Writing for the Digital Age

This email originally appeared in the January 10th edition of The Scribble, KYC's weekly marketing newsletter. You can subscribe to The Scribble at the top of this page.

 

A few months ago, I syndicated an article I wrote for TheScribble to LinkedIn Pulse. It ended up being one of the more popular pieces I’ve published to Pulse in a while, garnering a good amount of views and likes, and even some comments. One of the comments in particular really caught my attention: “Hey Kevin, I am really interested in the subject you are discussing, but the article is painful to read for me as a former English major: missing punctuation and bulky run-on type sentences get readers lost.  If you can proof it and polish up some stylistics, it could be a great piece!”
 
My first thought was, “how did this happen?” Every Scribble article is proofed by at least one KYCer in addition to the person who wrote it. For this particular piece, I believe it actually had two proofs. Did three of us really miss punctuation and run-on sentences?
 
Second thought: was I just criticized for using run-on sentences with what many would call a run-on sentence?
 
Anyway, worried that I was totally missing something, I shared the article with a few other people and asked for their opinion. No one could spot any missing punctuation. A few said there were a couple sentences that could potentially be considered a run-on sentence, but that using long sentences in those instances worked stylistically given their surroundings.
 
I kept thinking about the comments for a few days, and also thinking deeper about how writing has changed so much since I was in college. The change really came about as digital publishing and content matured over the years. The democratization of publishing led to a shift in writing standards and expectations.
 
Think about how often you read something online that doesn’t follow AP style or Chicago style. Even some really reputable publications have eased the standards they impose on their writers.
 
Why has this happened?
 
For the most part, people want to read content that’s written the way they talk. Something formal almost seems stuffy. This is part of the reason many writers defer to contractions now. Of course, there are notable exceptions where a more formal style is necessary, but a more casual style is usually desired.
 
I should also state that more casual does not mean sloppy. Things still need to be proofed. Long sentences, short sentences, occasional incomplete sentences - those all can be part of a personal style, but it has to be obvious. If not, it just looks like sloppy writing.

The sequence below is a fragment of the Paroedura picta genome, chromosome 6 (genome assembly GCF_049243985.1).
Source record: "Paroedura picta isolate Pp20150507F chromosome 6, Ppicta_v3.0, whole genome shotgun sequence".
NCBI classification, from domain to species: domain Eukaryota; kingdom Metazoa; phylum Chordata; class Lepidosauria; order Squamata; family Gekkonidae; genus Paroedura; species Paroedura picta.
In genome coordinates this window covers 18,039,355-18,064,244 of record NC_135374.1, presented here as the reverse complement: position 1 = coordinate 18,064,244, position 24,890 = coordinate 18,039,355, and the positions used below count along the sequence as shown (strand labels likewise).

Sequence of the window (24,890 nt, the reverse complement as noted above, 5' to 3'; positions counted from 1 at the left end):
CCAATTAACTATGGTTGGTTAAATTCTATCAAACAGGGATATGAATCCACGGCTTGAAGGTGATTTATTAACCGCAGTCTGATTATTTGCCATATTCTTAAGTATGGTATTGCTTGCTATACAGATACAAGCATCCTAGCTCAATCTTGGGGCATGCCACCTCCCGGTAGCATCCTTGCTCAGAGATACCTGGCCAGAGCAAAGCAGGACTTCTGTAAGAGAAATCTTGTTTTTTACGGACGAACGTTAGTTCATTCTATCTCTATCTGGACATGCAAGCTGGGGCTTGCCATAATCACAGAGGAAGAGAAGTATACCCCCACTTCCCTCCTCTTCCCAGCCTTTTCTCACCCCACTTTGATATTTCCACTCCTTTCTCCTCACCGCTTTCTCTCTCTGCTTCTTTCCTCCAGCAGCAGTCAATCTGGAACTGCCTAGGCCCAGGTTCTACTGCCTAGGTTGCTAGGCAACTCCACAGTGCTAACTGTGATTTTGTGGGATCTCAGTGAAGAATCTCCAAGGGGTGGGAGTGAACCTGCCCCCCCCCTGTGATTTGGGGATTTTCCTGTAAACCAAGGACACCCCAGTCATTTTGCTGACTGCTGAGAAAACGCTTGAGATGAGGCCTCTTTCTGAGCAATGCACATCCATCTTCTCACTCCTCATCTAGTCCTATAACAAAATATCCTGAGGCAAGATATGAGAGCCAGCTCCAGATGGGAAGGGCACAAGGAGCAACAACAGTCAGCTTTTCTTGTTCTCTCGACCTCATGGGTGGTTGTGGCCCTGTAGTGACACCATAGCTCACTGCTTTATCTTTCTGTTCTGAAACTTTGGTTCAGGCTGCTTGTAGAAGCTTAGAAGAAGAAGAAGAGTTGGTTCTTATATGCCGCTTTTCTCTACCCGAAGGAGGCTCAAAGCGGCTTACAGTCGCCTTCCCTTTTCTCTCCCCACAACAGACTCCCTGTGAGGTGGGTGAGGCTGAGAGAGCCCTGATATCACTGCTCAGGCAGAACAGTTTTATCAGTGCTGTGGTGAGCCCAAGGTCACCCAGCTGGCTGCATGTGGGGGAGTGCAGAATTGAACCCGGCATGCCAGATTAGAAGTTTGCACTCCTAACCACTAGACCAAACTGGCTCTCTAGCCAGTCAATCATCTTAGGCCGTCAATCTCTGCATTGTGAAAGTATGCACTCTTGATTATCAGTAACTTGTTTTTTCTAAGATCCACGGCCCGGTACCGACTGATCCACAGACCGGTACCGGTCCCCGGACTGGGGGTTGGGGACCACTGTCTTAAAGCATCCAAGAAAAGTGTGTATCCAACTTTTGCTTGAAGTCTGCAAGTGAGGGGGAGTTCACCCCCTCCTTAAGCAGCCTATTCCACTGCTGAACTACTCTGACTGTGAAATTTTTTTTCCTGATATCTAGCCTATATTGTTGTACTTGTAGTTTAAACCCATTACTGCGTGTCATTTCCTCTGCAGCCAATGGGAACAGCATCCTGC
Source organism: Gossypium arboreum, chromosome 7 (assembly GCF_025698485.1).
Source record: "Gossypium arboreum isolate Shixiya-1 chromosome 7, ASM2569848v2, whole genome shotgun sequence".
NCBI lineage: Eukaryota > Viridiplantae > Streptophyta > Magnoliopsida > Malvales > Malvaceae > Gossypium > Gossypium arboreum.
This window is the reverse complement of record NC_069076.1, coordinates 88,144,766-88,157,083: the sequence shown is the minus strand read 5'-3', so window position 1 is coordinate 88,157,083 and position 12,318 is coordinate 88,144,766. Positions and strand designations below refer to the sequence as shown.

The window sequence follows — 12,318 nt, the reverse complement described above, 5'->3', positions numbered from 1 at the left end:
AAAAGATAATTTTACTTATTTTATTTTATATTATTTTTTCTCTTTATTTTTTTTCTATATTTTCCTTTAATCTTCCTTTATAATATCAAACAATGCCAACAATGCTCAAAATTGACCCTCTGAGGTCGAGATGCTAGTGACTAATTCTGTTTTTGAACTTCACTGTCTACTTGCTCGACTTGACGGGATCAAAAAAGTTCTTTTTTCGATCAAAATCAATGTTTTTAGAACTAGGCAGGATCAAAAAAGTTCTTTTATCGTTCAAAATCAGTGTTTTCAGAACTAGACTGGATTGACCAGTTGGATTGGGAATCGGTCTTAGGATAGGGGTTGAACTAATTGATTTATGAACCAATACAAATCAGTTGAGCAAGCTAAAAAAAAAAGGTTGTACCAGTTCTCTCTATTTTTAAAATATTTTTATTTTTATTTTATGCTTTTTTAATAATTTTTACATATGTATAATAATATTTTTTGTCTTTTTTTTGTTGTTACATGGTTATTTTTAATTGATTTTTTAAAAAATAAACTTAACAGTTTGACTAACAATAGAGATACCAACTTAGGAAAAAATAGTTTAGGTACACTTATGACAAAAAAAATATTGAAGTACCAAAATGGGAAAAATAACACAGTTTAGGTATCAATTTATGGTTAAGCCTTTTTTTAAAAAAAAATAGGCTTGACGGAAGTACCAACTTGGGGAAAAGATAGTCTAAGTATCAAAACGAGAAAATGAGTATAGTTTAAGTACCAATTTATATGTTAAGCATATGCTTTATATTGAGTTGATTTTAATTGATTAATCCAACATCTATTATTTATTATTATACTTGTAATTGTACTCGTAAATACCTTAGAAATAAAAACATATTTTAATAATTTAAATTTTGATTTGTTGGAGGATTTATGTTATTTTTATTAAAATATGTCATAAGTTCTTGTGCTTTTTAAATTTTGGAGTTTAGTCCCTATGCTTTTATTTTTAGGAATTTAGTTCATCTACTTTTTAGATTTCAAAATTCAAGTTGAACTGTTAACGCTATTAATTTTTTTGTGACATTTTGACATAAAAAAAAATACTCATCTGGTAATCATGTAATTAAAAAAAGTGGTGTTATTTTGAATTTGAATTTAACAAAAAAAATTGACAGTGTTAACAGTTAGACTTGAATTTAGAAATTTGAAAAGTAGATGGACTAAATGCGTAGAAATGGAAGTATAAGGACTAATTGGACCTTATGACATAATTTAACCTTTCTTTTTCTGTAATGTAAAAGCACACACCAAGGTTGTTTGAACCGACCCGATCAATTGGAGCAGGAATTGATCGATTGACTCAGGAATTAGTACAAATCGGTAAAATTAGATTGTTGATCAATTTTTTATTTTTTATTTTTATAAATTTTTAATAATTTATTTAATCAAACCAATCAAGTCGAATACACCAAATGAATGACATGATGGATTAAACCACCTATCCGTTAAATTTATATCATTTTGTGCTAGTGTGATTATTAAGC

What does all this mean anything to you?
 
Writing style also applies to brands. You’ve probably noticed that many brands are also using a more informal style of writing for certain pieces of content. I say certain pieces because there are instances, like certain press releases (and especially financial press releases) where formality is still needed. But social media content, blog posts, emails, newsletters, even some whitepapers take a more casual tone.
 
How do you know what tone to take?
 
The biggest indicator is the industry you operate in. Some would say that companies selling directly to consumers can communicate more casually than those who sell to other businesses. I don’t see it that way though. B2B companies can sometimes use a more casual style than consumer companies. Regulation usually plays a bigger factor intone than the sales target. Companies in industries that are more heavily regulated may need to consistently use a more formal tone in some types of content.
 
If you feel like your company is struggling with tone, you may want to consider developing your own writing style guide. It would work similar to the AP Stylebook, but would of course be much shorter. It can serve as a guide to your brand’s writers to help give them a better sense of the style you’re going for. It can include musts (things you must do/include when writing), nevers (things you must never do/include when writing), examples, and directional queues.
 
If you need help getting a brand writing style guide started, let us know. We’re happy to help.

- Kevin